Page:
Robin Huebner, Published July 24 2012
ROBIN HUEBNER REPORTS: Animal advocates split on cruelty law proposals
But the proposal is turning out to be a dividing force among the very people whose job it is to protect the health and welfare of animals.
Volunteers with North Dakotans to Stop Animal Cruelty have been hitting dog parks, farmers markets and local fairs all over the state, armed with petitions to get their issue on the November ballot. The group has until Aug. 8 to gather the 13,000-plus signatures to get the measure on the ballot but has set a self-imposed deadline of July 31 to allow some buffer time.
So far, a group spokeswoman says they are well over three-quarters of the way there.
Under the measure, it would become a Class C felony in North Dakota to maliciously and intentionally harm a living dog, cat or horse in 13 reprehensible ways – including burning, poisoning, crushing, impaling or disemboweling.
Right now, a person who does any of those things can be charged only with a misdemeanor. The measure doesn’t apply to activities such as animal branding, euthanasia done by a veterinarian or lawful medical research. It also includes a provision allowing the court to decide whether the guilty party must go through a mental evaluation and counseling, and whether they can have a dog, cat or horse for up to five years after sentencing.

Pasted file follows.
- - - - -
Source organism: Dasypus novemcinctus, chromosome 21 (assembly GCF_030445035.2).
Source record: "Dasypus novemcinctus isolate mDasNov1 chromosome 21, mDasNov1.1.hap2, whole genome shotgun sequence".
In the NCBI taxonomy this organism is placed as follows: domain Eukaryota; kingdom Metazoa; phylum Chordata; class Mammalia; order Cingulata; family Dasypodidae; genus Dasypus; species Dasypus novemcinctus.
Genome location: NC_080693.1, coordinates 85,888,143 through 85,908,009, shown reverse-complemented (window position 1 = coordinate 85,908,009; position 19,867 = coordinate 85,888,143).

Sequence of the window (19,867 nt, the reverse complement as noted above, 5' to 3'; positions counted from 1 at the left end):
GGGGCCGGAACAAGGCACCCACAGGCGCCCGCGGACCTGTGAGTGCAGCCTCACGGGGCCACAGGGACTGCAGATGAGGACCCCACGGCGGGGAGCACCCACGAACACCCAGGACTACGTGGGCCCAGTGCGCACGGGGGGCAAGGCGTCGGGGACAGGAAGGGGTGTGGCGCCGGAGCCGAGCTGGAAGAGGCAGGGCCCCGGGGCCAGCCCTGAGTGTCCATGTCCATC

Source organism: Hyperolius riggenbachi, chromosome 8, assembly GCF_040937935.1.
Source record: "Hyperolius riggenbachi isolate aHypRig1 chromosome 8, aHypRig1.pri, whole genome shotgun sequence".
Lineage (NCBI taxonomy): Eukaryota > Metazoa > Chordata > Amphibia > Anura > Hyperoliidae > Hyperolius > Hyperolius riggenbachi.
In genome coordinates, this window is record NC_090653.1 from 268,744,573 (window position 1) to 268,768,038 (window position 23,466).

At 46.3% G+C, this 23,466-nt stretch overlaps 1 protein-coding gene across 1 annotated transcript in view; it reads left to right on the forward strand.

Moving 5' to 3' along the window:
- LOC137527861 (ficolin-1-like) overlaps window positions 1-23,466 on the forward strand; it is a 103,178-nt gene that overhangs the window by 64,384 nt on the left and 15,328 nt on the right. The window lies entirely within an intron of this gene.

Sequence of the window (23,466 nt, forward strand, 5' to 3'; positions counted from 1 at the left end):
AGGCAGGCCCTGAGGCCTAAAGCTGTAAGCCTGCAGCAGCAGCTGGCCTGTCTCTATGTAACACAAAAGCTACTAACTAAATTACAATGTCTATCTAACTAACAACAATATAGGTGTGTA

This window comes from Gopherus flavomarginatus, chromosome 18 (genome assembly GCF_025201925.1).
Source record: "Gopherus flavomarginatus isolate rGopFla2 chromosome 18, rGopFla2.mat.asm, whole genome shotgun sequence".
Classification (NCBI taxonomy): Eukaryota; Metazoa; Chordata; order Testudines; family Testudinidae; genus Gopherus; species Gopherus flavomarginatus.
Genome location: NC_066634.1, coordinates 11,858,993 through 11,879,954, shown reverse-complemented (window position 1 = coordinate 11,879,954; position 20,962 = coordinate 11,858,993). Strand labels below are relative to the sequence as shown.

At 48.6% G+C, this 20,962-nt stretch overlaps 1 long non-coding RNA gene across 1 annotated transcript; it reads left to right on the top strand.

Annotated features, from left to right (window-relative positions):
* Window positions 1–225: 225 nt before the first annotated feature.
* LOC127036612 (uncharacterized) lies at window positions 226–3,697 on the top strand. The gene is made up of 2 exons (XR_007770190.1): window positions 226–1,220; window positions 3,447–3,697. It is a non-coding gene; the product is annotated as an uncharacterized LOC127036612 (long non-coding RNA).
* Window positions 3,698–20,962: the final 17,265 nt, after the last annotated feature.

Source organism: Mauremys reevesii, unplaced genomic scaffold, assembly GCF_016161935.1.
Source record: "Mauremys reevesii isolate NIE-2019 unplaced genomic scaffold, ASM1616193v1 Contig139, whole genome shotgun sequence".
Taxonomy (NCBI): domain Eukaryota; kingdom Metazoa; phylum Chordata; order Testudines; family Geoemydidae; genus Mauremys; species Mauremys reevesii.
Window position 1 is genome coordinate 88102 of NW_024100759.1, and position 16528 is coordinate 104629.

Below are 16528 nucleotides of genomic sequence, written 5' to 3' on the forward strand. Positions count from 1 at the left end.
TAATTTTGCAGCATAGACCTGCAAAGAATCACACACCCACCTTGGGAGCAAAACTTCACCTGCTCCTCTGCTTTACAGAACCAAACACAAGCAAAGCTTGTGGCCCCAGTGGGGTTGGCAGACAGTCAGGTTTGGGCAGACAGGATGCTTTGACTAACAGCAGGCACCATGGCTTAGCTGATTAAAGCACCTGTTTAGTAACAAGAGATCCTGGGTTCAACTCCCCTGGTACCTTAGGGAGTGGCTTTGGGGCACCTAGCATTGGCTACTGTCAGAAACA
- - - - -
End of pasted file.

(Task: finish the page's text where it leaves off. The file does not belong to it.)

Many in the animal care business say North Dakota has some of the weakest animal protection laws in the country, citing the fact that it and South Dakota are the only two states without felony provisions for animal cruelty crimes.
But here’s where some animal advocates part ways: Some wonder if this ballot initiative is really the best approach, fearing it will make it difficult to pass more comprehensive and meaningful laws in the future.
Nukhet Hendricks, executive director of the Humane Society Fargo-Moorhead, calls the ballot measure “a waste of time.” She says it’s far too narrow in scope, focusing on the most extreme and relatively rare acts of animal cruelty.